So for example it is quite easy to see if a company has 'appreciated in value' post a Seedrs funding round, if it then raises more money at a higher paper valuation. We get that bit. And we assume it takes into account the dilution factor.

How though, do you go about assessing if a company is in the Even or in the Depreciated section? Depreciated includes those that have closed.

We asked Jeff Lynne the CEO of Seedrs and he was quick to respond - he said that where they believe a company is a zombie company they mark it down to zero and put it into the depreciated segment. He was also quick to point out that the methodology they use has been passed by EY. 

But how do they 'believe' that a company is a zombie? For this post a zombie company is one that is still open at CH but is trading at a very low level or not trading at all. 

We find it quite hard to believe that these companies, if asked, will come clean and admit that their plans have gone west and they are treading water. Why would they do that?

We gave Jeff a specific example, which will remain nameless for now, but he declined to comment on it. The company has done little since raising finance on Seedrs in 2014. 

Where is the information this Seedrs report is grounded on actually coming from? Jeff says if they 'believe' a company is a zombie they will write it down. But that isnt a fact, it's a guess. According to the information provided they have 3 ways of achieving 'Fair Value'. 

1. If a company (they call them investments) has raised new funds since its Seedrs' round, then the new valuation is taken and indicates an Appreciation. 

2. If a company has not taken on a new round, but was Seedrs funded in the last 3 years and it is believed it is still trading, then it is considered Even. 

3. If a company has not taken on any funding within the last 3 years, then Seedrs carry out what they call a substantive valuation - they dont say what that means. This group are then marked as Declined. The explanation here goes on to say that none of 375 companies have been subjected to this analysis. This is hardly surprising given that 3 years ago takes us back to September 2013 and Seedsr was only  a year old.

Seedrs go on to state that because of the share structure they operate, they have access to all the latest trading information from these companies. What they mean is they have access to the information that these companies want to give them. 

So the whole Report is based on paper values made up around whether a company has refunded or not. If you havent then you go into the Even Section - why? Well because you havent refunded of course. Eh?  But why does a new funding round indicate a real increase in value and equally why does not having a new funding round indicate you have not increased in value.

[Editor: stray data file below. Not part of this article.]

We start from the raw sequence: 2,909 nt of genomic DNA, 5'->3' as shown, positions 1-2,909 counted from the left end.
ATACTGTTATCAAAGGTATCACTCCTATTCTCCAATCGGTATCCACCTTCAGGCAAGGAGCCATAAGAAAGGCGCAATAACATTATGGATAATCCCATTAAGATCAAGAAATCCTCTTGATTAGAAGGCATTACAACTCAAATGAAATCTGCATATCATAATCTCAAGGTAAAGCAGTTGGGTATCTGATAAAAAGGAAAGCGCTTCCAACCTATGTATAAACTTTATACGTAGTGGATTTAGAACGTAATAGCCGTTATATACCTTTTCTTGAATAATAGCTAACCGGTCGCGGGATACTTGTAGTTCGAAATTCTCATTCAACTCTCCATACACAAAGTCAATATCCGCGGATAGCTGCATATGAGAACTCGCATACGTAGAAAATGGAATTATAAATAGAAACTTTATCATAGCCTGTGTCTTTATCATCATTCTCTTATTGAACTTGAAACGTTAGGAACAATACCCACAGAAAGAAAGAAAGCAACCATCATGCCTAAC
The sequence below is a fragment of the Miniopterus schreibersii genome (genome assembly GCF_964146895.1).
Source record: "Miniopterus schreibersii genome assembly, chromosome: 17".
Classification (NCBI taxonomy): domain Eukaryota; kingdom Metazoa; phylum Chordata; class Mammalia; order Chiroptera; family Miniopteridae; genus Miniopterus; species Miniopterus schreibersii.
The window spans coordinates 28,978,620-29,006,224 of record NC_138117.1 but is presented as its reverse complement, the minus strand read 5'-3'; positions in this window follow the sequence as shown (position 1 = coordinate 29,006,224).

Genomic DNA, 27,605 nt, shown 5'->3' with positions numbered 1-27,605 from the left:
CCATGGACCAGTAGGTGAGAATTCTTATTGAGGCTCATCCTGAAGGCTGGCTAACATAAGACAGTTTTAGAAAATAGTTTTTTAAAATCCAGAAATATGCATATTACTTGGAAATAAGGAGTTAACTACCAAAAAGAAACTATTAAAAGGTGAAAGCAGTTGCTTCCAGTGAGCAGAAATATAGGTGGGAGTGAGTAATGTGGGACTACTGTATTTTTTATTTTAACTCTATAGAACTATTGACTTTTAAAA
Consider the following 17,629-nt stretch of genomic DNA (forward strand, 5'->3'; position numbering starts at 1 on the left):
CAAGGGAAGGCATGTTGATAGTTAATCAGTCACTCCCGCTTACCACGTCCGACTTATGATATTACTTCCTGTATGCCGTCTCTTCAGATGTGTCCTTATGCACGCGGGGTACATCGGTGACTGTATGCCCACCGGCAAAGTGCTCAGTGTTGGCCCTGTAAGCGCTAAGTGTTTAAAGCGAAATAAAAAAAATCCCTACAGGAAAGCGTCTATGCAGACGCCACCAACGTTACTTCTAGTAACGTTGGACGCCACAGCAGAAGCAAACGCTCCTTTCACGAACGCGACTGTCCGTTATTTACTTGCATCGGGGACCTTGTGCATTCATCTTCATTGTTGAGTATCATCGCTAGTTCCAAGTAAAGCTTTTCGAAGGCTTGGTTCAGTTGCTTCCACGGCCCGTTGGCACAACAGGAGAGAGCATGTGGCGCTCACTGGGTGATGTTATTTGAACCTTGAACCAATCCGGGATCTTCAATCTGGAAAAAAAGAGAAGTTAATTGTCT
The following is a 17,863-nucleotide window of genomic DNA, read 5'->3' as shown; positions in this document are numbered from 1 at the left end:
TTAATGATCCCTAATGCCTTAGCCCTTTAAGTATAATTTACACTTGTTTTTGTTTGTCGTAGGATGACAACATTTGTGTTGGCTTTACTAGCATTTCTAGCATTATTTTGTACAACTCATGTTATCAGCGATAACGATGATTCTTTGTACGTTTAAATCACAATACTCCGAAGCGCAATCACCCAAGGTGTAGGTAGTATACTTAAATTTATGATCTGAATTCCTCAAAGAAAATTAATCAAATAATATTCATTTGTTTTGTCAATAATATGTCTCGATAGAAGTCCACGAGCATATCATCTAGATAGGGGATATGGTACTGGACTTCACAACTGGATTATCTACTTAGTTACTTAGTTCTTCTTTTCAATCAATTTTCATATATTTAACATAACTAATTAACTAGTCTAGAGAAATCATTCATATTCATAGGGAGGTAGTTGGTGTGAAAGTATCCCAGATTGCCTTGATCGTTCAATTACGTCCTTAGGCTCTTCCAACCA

We have examples of companies that have refunded at increased values and then gone bust. In this report, they would be in the Appreciated section if they were trading in September 2016. We also have examples of companies that have not refunded but are clearly doing quite well, ie they would be worth more if they chose to re-fund. In fact they dont need to re-fund precisely because they are doing well. Re-funding, unless it was in the plans, is often a result of a miscalculation by management - not a success story. 

In the entire Seedrs Portfolio, 375 deals in total,  Evens represents 56% of the total, so over half of all the companies are in this segment. They are there simply because they funded in the last 3 years on Seedrs, have not re-funded and have not gone bust. 

If you take the three segments and move some of the Evens over to the Declined side, you get a very different picture to the one Seedrs conclude with. You could also move them to the Appreciated side - after all they are only in Evens through their lack of new funding activity. You cant hide this fact behind the corporate massif that is EY.  Its mainly all pure guesswork.

To conclude the most interesting diagram in the whole report is on p24. Here they have divided up the three segments discussed above into 4 aged sections. This very clearly shows that as time progresses, the Evens section is initially by far the largest, then recedes and we end up with a fairly even split between Appreciated and Declined - for the figures we have so far. So Evens are totally distorting the real outcome. 

We like Seedrs and think they are doing a much better job than Crowdcube. But this type of PRing is really unhelpful. 

Wednesday, 16 November 2016

Early Bird Resurrection

The saga continues.

We really cant be bothered with this outfit any longer. Anyone dealing with them needs locking up. 

Here is the latest version http://www.earlybirdtea.com/all_about_us  which claims to be the old one transformed. In case you dont know the old one lost shareholders and creditors a shed load according to the liquidator's SoA. They are now emailing their old list with a tea offer - the list the liquidators gave them?? The liquidation is not yet complete let alone cold. It's all so very wrong.

How is it possible for the website to be claiming that this new company is recommended by Vogue and the Times? Or is that EarlyBird - the company in liquidation - that was recommended before it went bust?

The question is - Is the Bird Dead or just resting awhile? 

Where are They Now Part 2 - More of the Same

As the results roll in, we get a better picture as to how equity crowdfunded companies have fared.

Property Moose